Intro to Weak vs Unowned in Swift

As I’m sure many of us who are coding in Swift often see two keywords that are familiar to us which are weak and unowned . Today I want to discuss the distinction between the two keywords and how you should implement this in your application.

In order to discuss about weak and unowned , we need to first understand ARC(Automatic Reference Count). ARC is used to to track and manage your application’s memory usage. Whenever we create an instance of a class, ARC carves up a chunk of memory in order to store information of it’s type, properties, and values. When an instance is no longer in use, ARC frees up the memory, and allows the memory to be used for other purposes. Any instances that are deallocated will no longer have access to it’s properties or methods. Each time an instance is created or referenced, the ARC goes up by one.

In Swift, all instances are created as a strong reference by default unless we declare it as weak or unowned . By stating our instances as weak or unowned , we are giving it the ability to be deallocated. The reason why we want to be able to deallocate instances is because of strong reference cycle which can cause memory leaks.

class Restaurant {
var customer: Customer?
}
class Customer {
var restaurant: Restaurant?
}

Here we a Restaurant instance which has a Customer instance as it’s properties. If we were to create an instance of either class, and want to deallocate, we would not able to do so because of a strong reference cycle. Both instances holds a strong reference of each other causing the ARC to remain the same.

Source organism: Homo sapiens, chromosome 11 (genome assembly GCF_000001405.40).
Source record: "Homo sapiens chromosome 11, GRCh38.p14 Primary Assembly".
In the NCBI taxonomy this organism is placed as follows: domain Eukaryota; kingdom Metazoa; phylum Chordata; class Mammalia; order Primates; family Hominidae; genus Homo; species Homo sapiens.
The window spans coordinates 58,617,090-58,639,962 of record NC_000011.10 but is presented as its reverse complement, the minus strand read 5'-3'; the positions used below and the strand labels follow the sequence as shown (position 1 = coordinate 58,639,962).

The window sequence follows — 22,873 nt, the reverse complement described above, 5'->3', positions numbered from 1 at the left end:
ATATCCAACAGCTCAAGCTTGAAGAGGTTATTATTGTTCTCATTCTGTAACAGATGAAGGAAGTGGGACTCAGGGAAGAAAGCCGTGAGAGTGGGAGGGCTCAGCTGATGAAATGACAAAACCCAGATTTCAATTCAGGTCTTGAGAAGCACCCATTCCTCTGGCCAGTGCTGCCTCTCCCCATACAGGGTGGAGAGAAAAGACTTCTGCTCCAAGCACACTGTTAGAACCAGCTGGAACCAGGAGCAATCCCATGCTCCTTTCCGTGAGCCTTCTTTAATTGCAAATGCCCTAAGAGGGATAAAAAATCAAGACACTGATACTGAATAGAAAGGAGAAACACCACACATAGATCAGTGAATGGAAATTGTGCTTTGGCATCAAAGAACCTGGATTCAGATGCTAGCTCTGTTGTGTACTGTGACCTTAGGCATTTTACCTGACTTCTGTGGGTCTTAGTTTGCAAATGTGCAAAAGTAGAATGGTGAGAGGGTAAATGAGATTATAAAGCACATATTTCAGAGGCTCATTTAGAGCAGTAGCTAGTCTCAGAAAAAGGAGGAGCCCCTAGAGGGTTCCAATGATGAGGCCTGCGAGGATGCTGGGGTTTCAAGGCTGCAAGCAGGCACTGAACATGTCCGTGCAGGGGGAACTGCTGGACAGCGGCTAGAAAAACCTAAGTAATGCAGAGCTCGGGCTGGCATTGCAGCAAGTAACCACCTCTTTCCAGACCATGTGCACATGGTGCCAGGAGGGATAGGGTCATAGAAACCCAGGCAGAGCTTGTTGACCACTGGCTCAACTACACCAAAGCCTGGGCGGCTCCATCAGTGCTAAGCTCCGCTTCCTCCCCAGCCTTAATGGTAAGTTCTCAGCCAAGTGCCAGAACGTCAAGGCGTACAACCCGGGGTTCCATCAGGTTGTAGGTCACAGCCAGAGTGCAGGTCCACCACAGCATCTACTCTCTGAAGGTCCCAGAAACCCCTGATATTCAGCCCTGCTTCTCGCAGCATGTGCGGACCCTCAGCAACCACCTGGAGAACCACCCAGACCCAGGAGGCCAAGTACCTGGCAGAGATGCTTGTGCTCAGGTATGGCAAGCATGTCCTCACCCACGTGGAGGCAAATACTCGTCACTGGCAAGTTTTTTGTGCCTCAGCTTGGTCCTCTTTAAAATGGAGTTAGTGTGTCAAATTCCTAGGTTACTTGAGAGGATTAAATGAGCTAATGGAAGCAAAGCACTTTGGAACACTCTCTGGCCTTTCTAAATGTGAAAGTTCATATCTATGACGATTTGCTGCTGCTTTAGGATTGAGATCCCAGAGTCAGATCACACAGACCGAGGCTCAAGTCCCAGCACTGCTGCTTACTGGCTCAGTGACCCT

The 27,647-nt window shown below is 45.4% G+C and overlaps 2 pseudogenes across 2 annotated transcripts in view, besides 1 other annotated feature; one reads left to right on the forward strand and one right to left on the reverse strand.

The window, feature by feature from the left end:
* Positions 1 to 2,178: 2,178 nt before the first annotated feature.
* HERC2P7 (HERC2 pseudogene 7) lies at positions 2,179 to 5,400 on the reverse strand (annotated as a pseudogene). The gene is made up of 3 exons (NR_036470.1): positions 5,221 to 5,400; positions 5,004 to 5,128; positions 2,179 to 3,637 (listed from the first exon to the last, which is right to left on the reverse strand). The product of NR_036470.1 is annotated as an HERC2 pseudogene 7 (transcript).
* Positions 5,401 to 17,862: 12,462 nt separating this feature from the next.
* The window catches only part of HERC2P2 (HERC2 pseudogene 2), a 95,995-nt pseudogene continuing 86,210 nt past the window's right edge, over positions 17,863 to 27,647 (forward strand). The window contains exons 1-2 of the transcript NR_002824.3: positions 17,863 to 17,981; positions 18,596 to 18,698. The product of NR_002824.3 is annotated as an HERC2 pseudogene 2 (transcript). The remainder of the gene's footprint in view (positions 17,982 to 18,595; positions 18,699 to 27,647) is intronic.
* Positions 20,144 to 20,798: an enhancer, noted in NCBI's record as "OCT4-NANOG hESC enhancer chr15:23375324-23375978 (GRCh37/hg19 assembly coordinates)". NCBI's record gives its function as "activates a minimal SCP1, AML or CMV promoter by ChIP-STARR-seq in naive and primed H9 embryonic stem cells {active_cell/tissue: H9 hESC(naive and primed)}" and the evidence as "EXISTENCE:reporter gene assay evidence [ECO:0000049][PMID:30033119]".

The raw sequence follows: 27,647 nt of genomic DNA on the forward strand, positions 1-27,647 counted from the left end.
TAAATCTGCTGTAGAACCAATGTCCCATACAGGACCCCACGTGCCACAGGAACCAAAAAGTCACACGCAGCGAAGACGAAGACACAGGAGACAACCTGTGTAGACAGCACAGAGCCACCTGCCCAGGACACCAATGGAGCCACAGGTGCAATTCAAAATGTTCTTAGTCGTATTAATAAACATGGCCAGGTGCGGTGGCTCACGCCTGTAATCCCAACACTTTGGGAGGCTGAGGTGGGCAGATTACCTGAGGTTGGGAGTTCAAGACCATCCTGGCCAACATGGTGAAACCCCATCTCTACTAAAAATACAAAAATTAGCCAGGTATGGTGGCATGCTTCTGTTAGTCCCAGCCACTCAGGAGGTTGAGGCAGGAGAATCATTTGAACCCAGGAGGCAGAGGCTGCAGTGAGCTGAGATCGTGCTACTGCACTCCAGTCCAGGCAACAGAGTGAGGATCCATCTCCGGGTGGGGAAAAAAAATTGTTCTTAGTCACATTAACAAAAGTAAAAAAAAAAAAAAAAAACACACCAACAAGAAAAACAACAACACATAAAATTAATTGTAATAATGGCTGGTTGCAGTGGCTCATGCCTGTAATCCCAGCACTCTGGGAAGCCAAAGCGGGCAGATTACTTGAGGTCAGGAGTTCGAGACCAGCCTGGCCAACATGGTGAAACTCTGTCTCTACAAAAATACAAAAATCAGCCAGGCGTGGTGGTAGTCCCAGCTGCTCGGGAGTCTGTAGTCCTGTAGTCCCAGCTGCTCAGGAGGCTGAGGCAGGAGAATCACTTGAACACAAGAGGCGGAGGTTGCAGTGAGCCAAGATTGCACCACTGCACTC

Weak

class Restaurant {
weak var customer: Customer?
}
class Customer {
var restaurant: Restaurant?
}

One of the solution for strong reference cycle is to declare your properties as weak . By having weak references, ARC automatically sets the reference to nil when it is deallocated. Take a look at the example of our restaurant and customer class, this time we set our customer property in restaurant class as a weak variable. If we want to set our customer property as nil, it will successfully deallocate and break the strong reference cycle.

Owned

class Restaurant {
unowned var ingredient: Ingredient
var customer: Customer?
}
class Ingredient {
var restaurant: Restaurant?
}

owned reference are very similar to weak reference, however owned reference must have a value. We cannot set our owned reference to nil. A tip is to use weak reference if know your value will be nil at some point in it’s life time, and use owned if you’re certain there is a value. Let’s take a look at the example above. Here we have a restaurant and ingredient class, restaurant class has a unowned ingredient. We know there must be ingredient in our restaurant, however we might or might not have a customer, therefore we have to use unowned in this case.


Thanks for tuning in! 😎

Show your support

Clapping shows how much you appreciated Henry Chan’s story.